Facebook

Did it ever happen to you that you casually checked into a restaurant or an establishment to receive some perk that comes with checking in, only to realize ten people on Facebook liked it without your knowledge of ever having posted the fact that you were treating yourself to a midday burrito? How about the time you inadvertently sent requests to all your Facebook friends to join you in a mind-numbing albeit very, very cute mobile game?


It would be a stretch to categorize such incidents as harmful or even distasteful, but it certainly doesn’t leave a good taste in your mouth when it feels like you’ve shared a part of your life you weren’t very keen on everyone seeing. That’s about to change as Facebook just announced major upgrades to all third-party apps that they say will give users more control over what they share. As many of us know, the way it was before was that, if we wanted to use an app, we had to hand over, often times reluctantly, a lot of our private information such as list of Friends, your own and friends’ likes and interests. Some apps wouldn’t even let you use the app if you didn’t submit to its will to look through any and all of your information without a clear guideline of just exactly what you were giving them access to.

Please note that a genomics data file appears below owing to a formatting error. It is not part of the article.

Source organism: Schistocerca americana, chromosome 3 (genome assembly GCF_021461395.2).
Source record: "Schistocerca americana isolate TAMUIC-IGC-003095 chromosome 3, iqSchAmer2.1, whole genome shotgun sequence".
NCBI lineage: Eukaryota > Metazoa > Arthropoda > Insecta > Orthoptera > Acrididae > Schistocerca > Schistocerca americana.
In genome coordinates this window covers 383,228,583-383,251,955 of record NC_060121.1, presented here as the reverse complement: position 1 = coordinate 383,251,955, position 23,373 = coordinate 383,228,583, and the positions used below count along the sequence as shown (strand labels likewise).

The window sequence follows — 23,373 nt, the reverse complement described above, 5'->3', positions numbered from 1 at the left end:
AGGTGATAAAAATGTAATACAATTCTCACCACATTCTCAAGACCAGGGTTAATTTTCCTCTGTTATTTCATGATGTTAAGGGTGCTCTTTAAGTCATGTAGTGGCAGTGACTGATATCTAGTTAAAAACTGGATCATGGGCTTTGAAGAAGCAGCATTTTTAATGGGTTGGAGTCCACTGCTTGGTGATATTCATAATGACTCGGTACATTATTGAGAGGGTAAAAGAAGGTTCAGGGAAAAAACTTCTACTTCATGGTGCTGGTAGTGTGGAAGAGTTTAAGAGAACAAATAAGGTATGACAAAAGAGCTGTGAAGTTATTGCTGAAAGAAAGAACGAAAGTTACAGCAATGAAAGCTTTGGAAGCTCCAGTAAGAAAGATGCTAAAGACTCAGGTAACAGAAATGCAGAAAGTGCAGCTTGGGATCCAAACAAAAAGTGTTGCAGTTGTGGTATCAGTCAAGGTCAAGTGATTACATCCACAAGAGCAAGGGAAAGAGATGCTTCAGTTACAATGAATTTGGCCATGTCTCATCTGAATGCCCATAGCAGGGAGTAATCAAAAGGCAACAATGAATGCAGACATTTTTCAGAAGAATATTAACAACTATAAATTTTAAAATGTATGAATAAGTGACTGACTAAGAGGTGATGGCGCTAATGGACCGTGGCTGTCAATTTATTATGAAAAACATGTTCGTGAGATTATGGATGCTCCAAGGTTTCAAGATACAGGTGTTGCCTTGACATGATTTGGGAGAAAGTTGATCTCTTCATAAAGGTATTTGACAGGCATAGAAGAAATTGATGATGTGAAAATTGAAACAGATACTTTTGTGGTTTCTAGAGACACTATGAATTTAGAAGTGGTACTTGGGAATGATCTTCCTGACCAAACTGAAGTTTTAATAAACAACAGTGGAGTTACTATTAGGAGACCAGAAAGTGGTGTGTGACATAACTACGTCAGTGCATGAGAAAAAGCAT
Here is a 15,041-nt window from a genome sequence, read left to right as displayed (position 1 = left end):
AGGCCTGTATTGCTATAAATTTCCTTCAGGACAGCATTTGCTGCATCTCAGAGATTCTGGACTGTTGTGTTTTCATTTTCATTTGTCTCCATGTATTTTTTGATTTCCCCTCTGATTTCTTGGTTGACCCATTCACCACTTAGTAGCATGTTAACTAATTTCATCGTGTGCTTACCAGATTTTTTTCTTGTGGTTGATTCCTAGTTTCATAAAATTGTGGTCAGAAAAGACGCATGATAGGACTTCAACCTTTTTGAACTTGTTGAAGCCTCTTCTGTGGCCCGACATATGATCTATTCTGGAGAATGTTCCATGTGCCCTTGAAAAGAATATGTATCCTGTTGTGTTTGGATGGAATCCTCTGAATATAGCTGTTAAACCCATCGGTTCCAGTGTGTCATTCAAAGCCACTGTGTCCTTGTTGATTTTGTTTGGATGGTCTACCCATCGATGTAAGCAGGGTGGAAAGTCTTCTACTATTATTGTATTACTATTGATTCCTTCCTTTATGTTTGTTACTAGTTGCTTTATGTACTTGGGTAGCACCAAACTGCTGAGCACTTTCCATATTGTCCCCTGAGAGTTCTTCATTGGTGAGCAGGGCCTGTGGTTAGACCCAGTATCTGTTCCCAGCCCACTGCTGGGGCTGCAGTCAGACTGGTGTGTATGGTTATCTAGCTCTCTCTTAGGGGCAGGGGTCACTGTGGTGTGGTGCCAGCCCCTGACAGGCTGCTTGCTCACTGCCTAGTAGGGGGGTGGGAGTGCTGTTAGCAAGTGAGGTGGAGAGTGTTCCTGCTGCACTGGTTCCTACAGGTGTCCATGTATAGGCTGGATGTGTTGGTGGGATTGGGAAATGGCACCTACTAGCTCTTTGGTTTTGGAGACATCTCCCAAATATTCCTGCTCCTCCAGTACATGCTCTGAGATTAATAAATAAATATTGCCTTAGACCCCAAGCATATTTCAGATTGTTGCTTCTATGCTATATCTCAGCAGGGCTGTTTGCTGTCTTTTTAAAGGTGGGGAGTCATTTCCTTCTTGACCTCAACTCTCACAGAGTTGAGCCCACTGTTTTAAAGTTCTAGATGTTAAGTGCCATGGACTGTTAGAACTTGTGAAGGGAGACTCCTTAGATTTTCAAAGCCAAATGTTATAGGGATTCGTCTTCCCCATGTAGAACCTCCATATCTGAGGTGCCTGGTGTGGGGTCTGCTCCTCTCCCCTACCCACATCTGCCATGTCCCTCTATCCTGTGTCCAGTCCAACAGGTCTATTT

With this roll out, Facebook is requiring every app to request access to friends’ lists, and the app must go through a screening process by Facebook to be able to ask for more information. Moreover, it is launching a new log-in system where users can edit the info they want to provide, giving them more control over what they share.


These changes came about due to Facebook’s belief in the “long-term health of the ecosystem,” in which it must give users confidence on how their private information is used. In the long run it’s a bid to get more users more comfortable using more apps, but in a connected world where over-sharing is already encouraged, it might not be a bad company direction to give back users a semblance of control.